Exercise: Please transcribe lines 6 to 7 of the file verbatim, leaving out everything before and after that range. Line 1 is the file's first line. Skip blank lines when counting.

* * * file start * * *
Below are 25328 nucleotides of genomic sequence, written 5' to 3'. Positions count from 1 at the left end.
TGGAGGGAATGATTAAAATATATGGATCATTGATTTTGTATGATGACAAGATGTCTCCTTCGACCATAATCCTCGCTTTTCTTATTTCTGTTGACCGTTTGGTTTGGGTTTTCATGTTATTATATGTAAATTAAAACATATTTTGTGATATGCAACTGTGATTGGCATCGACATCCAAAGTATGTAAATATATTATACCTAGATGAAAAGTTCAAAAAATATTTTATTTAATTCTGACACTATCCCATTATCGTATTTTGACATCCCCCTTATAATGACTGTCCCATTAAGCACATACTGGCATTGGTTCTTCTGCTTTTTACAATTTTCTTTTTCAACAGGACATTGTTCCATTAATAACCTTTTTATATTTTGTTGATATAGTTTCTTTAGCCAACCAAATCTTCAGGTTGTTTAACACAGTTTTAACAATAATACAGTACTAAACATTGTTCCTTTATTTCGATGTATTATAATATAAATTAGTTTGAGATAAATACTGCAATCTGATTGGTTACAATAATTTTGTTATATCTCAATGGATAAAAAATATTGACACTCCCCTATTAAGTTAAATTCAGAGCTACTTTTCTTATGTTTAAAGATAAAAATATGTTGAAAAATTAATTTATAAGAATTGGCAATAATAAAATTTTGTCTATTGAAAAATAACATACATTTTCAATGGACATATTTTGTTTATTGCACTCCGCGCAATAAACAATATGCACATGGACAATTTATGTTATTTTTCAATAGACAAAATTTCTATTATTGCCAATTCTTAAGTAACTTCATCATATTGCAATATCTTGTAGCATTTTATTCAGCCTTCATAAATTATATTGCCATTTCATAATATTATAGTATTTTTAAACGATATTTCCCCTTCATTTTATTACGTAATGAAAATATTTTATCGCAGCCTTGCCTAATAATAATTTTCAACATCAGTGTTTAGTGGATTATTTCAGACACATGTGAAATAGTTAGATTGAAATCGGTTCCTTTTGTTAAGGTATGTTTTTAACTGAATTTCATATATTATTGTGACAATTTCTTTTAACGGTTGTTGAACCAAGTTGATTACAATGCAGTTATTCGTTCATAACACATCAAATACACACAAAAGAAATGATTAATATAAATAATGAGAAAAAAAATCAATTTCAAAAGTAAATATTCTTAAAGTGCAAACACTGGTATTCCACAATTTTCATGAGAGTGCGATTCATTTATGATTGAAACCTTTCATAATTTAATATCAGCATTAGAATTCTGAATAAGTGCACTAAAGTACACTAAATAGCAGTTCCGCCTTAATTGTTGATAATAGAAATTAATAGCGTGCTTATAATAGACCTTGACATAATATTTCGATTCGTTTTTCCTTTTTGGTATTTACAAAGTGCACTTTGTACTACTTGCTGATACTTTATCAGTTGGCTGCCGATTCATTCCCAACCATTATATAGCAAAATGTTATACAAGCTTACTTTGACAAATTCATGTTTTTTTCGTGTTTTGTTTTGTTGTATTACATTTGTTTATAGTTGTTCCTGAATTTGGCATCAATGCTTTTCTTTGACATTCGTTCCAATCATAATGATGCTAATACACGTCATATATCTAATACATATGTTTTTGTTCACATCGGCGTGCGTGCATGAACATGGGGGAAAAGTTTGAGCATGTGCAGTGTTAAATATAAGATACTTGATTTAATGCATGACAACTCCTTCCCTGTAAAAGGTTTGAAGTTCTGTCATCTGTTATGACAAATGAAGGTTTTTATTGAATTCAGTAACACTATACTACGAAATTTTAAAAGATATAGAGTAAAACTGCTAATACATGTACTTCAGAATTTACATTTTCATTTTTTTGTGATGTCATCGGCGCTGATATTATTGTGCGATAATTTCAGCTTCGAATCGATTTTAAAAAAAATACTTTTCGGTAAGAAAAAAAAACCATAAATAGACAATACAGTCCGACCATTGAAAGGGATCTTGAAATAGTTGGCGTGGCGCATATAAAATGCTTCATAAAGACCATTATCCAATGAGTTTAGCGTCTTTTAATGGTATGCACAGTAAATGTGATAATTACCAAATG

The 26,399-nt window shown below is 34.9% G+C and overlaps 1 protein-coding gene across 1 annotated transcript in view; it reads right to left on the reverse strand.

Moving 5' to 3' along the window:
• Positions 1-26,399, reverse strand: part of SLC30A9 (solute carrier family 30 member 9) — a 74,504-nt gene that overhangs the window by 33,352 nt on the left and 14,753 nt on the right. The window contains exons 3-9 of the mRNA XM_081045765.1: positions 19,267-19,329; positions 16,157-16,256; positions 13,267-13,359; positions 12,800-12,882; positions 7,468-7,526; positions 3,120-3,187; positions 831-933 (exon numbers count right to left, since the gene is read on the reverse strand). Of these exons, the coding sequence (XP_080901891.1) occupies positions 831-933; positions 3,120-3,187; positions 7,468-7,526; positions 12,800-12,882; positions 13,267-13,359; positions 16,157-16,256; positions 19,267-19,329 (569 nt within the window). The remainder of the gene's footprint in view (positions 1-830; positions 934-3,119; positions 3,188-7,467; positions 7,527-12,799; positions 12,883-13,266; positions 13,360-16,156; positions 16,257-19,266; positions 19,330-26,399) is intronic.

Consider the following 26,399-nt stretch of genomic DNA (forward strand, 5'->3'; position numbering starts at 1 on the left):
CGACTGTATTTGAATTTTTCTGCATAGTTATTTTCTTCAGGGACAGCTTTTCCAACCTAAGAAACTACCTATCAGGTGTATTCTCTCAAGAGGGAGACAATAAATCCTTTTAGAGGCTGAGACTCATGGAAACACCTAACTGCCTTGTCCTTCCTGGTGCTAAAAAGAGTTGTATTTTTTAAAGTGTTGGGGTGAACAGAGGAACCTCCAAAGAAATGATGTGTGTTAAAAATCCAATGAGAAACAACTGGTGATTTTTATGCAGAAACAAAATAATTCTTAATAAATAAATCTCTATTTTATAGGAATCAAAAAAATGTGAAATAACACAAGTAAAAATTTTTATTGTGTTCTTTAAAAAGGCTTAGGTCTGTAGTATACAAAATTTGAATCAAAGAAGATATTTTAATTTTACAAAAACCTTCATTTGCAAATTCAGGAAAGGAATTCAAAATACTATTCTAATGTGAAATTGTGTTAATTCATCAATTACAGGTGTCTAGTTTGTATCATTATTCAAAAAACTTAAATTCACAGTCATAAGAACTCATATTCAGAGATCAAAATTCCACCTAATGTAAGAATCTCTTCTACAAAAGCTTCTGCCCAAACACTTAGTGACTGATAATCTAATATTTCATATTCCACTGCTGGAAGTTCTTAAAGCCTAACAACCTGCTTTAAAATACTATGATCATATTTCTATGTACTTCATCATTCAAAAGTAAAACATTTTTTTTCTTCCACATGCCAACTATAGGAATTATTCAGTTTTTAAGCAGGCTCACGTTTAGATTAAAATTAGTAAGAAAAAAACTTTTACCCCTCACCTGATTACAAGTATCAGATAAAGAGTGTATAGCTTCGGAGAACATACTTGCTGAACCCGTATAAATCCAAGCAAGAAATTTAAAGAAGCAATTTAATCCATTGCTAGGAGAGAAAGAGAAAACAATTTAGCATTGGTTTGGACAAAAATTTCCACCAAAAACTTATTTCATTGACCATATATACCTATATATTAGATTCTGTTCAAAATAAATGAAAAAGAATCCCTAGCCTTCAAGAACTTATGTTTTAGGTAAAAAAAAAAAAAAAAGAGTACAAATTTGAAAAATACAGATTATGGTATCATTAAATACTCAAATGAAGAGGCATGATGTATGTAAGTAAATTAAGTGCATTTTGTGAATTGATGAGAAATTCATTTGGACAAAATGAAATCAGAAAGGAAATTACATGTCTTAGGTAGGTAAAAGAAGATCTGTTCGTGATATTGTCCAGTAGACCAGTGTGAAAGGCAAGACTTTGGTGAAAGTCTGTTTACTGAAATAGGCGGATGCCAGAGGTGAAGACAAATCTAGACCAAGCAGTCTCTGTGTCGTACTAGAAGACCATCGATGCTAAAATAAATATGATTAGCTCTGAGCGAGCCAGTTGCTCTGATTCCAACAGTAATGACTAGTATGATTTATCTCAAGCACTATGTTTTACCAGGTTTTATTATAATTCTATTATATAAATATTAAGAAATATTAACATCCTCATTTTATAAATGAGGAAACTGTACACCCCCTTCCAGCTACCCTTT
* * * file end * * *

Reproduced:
Consider the following 26,399-nt stretch of genomic DNA (forward strand, 5'->3'; position numbering starts at 1 on the left):
CGACTGTATTTGAATTTTTCTGCATAGTTATTTTCTTCAGGGACAGCTTTTCCAACCTAAGAAACTACCTATCAGGTGTATTCTCTCAAGAGGGAGACAATAAATCCTTTTAGAGGCTGAGACTCATGGAAACACCTAACTGCCTTGTCCTTCCTGGTGCTAAAAAGAGTTGTATTTTTTAAAGTGTTGGGGTGAACAGAGGAACCTCCAAAGAAATGATGTGTGTTAAAAATCCAATGAGAAACAACTGGTGATTTTTATGCAGAAACAAAATAATTCTTAATAAATAAATCTCTATTTTATAGGAATCAAAAAAATGTGAAATAACACAAGTAAAAATTTTTATTGTGTTCTTTAAAAAGGCTTAGGTCTGTAGTATACAAAATTTGAATCAAAGAAGATATTTTAATTTTACAAAAACCTTCATTTGCAAATTCAGGAAAGGAATTCAAAATACTATTCTAATGTGAAATTGTGTTAATTCATCAATTACAGGTGTCTAGTTTGTATCATTATTCAAAAAACTTAAATTCACAGTCATAAGAACTCATATTCAGAGATCAAAATTCCACCTAATGTAAGAATCTCTTCTACAAAAGCTTCTGCCCAAACACTTAGTGACTGATAATCTAATATTTCATATTCCACTGCTGGAAGTTCTTAAAGCCTAACAACCTGCTTTAAAATACTATGATCATATTTCTATGTACTTCATCATTCAAAAGTAAAACATTTTTTTTCTTCCACATGCCAACTATAGGAATTATTCAGTTTTTAAGCAGGCTCACGTTTAGATTAAAATTAGTAAGAAAAAAACTTTTACCCCTCACCTGATTACAAGTATCAGATAAAGAGTGTATAGCTTCGGAGAACATACTTGCTGAACCCGTATAAATCCAAGCAAGAAATTTAAAGAAGCAATTTAATCCATTGCTAGGAGAGAAAGAGAAAACAATTTAGCATTGGTTTGGACAAAAATTTCCACCAAAAACTTATTTCATTGACCATATATACCTATATATTAGATTCTGTTCAAAATAAATGAAAAAGAATCCCTAGCCTTCAAGAACTTATGTTTTAGGTAAAAAAAAAAAAAAAAGAGTACAAATTTGAAAAATACAGATTATGGTATCATTAAATACTCAAATGAAGAGGCATGATGTATGTAAGTAAATTAAGTGCATTTTGTGAATTGATGAGAAATTCATTTGGACAAAATGAAATCAGAAAGGAAATTACATGTCTTAGGTAGGTAAAAGAAGATCTGTTCGTGATATTGTCCAGTAGACCAGTGTGAAAGGCAAGACTTTGGTGAAAGTCTGTTTACTGAAATAGGCGGATGCCAGAGGTGAAGACAAATCTAGACCAAGCAGTCTCTGTGTCGTACTAGAAGACCATCGATGCTAAAATAAATATGATTAGCTCTGAGCGAGCCAGTTGCTCTGATTCCAACAGTAATGACTAGTATGATTTATCTCAAGCACTATGTTTTACCAGGTTTTATTATAATTCTATTATATAAATATTAAGAAATATTAACATCCTCATTTTATAAATGAGGAAACTGTACACCCCCTTCCAGCTACCCTTT